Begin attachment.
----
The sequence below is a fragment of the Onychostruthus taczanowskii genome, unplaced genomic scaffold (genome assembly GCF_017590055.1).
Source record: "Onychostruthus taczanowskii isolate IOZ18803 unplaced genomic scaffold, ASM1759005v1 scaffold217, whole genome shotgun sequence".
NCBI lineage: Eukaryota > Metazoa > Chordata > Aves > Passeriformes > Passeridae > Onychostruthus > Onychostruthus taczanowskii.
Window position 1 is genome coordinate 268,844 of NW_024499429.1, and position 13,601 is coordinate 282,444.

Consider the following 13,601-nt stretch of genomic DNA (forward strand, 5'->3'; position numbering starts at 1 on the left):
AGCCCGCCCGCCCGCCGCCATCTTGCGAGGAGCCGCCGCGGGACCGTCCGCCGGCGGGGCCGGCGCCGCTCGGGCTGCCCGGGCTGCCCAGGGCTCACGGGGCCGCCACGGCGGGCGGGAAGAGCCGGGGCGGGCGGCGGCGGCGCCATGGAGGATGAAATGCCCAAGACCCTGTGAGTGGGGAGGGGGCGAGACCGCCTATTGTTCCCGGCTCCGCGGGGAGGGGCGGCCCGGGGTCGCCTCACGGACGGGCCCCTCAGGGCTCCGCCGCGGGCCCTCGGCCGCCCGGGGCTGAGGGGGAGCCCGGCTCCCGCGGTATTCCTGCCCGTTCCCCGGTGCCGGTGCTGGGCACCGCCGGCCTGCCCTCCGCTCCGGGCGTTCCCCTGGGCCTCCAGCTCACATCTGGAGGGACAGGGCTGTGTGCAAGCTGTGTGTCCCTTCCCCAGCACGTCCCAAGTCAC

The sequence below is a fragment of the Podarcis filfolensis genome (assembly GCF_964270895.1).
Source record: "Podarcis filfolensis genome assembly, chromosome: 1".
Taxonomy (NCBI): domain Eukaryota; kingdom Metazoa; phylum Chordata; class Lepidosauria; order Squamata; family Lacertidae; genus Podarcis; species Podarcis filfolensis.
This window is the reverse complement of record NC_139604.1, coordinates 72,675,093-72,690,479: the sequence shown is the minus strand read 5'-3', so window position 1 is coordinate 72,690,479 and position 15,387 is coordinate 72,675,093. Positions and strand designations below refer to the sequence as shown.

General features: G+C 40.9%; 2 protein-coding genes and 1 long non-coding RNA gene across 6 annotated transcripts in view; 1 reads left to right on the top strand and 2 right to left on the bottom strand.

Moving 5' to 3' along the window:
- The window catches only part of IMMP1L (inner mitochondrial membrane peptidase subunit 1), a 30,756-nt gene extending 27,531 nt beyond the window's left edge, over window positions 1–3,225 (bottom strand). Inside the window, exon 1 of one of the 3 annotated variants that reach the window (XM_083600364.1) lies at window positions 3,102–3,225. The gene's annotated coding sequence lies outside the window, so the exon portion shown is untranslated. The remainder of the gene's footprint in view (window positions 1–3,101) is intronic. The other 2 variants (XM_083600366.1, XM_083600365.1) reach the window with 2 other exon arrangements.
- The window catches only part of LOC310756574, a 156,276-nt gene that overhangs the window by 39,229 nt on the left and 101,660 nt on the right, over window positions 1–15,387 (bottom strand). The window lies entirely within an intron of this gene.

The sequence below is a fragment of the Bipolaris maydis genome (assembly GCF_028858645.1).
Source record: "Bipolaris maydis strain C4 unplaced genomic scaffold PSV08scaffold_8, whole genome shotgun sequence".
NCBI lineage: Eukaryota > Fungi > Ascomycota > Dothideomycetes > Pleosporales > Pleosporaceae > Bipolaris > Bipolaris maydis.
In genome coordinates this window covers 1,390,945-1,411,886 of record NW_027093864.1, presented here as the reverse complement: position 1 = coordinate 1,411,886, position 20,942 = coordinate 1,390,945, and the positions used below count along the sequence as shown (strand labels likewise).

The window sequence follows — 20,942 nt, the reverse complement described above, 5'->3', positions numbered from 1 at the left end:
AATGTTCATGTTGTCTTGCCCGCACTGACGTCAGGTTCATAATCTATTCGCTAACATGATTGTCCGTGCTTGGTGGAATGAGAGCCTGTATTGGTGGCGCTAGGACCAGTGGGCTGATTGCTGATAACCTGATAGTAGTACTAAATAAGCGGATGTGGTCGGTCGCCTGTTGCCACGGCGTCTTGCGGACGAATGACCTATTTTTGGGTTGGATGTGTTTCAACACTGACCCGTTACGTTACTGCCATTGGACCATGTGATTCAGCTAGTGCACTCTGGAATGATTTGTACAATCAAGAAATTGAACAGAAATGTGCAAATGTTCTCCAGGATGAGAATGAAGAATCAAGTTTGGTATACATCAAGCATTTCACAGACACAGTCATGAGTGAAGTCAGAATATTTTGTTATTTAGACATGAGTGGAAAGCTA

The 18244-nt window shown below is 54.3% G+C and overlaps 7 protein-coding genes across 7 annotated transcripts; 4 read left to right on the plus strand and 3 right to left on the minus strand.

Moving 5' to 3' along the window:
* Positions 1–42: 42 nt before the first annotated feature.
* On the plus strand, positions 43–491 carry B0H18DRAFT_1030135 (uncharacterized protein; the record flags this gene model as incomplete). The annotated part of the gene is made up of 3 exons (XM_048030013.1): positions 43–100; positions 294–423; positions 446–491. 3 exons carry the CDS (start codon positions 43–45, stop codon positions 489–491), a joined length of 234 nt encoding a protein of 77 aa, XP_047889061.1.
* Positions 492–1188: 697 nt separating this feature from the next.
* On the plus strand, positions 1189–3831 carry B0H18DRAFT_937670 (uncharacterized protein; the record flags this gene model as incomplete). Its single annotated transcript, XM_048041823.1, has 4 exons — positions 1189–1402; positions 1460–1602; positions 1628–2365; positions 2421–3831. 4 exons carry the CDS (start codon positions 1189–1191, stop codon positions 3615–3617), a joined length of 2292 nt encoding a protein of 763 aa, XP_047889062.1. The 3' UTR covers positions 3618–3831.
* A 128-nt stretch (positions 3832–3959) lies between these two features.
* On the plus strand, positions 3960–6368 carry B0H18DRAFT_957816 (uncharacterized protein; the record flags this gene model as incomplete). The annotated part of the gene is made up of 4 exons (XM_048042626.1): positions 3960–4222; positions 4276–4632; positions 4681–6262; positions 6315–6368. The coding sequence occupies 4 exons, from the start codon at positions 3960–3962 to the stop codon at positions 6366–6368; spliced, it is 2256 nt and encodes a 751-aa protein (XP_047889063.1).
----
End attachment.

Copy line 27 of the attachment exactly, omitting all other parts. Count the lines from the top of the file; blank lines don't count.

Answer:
* A 128-nt stretch (positions 3832–3959) lies between these two features.